Facebook’s Approach to Cloud-streamed Games
Building a system to handle such an intricate process is challenging, but we’re not starting from scratch. Years of research, investment, and player feedback helped us build world-class data centers for serving websites and apps to billions of people around the world and computing sophisticated ML models. This core infrastructure was a great starting point. And it’s no secret we teamed up with Playgiga to help us build things faster and more efficiently. After five years of building cloud services, Playgiga has the experience and talent to help game developers port their titles to the cloud.
But these advantages were just the beginning. The Facebook Gaming team had to partner internally to procure new hardware, deploy GPUs to our edge network, and build new cloud hosting software to run games at scale without expensive rewrites by developers. We worked closely with security experts to make black-box game code as safe as possible, even when communicating with game servers across the internet. We tuned audio and video compression, streaming, decompression, and optimized client-side players and RTC code built into Facebook and Messenger to improve the player experience.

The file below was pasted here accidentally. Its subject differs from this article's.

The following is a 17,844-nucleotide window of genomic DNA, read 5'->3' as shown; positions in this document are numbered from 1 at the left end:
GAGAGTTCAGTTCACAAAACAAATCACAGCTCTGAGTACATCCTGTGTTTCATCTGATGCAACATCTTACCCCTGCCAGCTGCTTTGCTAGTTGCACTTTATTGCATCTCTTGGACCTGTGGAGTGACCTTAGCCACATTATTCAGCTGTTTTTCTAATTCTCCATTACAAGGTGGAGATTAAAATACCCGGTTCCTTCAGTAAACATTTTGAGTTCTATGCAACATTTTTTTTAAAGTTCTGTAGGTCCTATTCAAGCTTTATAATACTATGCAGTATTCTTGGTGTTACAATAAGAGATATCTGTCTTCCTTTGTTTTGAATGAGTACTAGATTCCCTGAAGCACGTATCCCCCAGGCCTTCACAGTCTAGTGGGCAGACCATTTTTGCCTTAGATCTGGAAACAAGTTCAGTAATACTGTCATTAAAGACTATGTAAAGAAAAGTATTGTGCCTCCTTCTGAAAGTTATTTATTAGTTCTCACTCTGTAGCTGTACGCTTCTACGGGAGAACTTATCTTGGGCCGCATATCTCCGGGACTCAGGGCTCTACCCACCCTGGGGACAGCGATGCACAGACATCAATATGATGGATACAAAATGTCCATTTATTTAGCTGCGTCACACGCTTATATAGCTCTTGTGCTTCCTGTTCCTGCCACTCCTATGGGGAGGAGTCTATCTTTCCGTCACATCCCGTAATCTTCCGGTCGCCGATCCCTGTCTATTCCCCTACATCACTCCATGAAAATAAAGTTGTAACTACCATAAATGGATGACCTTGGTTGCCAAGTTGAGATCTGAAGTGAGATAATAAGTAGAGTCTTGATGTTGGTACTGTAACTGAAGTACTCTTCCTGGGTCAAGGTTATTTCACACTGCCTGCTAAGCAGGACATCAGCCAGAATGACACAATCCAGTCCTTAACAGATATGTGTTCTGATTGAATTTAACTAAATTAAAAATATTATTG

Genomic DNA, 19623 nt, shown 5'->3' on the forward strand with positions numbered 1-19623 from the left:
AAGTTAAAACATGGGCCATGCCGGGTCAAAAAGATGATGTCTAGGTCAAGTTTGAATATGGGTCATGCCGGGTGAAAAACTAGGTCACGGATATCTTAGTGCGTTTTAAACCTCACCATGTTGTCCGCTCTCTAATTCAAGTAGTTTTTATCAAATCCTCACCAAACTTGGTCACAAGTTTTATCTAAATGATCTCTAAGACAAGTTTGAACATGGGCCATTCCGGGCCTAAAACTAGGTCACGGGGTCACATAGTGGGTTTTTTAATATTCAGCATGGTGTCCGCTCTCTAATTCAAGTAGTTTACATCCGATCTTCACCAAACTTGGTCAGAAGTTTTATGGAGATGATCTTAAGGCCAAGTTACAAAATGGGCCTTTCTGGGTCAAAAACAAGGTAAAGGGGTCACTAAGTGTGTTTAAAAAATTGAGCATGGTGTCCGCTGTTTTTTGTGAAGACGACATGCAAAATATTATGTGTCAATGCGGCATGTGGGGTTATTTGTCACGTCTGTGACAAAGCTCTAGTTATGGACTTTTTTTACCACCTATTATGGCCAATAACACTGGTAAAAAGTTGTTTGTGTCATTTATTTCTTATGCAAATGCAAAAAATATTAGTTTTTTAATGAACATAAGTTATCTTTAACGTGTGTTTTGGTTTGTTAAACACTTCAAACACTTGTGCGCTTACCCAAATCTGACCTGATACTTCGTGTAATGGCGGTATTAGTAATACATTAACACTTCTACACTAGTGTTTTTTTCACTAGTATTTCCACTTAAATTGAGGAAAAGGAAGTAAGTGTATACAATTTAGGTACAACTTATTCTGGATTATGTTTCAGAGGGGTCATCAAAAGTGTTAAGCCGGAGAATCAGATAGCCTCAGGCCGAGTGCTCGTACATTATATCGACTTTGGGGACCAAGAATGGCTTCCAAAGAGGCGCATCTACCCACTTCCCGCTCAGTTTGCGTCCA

Throughout the development process, we stayed true to Facebook’s “move fast with stable infra” ethos by shipping early and learning from our players. We initially released a single cloud game in one US city in December 2019, then more games in three medium-sized regions in March. When we understood the impact of Covid-19 on hardware supply chains and core infra deployments, we bumped up to six regional sites using the existing hosting hardware and tech stack. We worked with partners to deploy our first fully-monetized games with in-app-purchases and cross-platform player accounts in July. And then, at the beginning of October, we ramped up our long-planned GPU machines and much larger geographic regions, launched new games, and publicly announced cloud games on Facebook.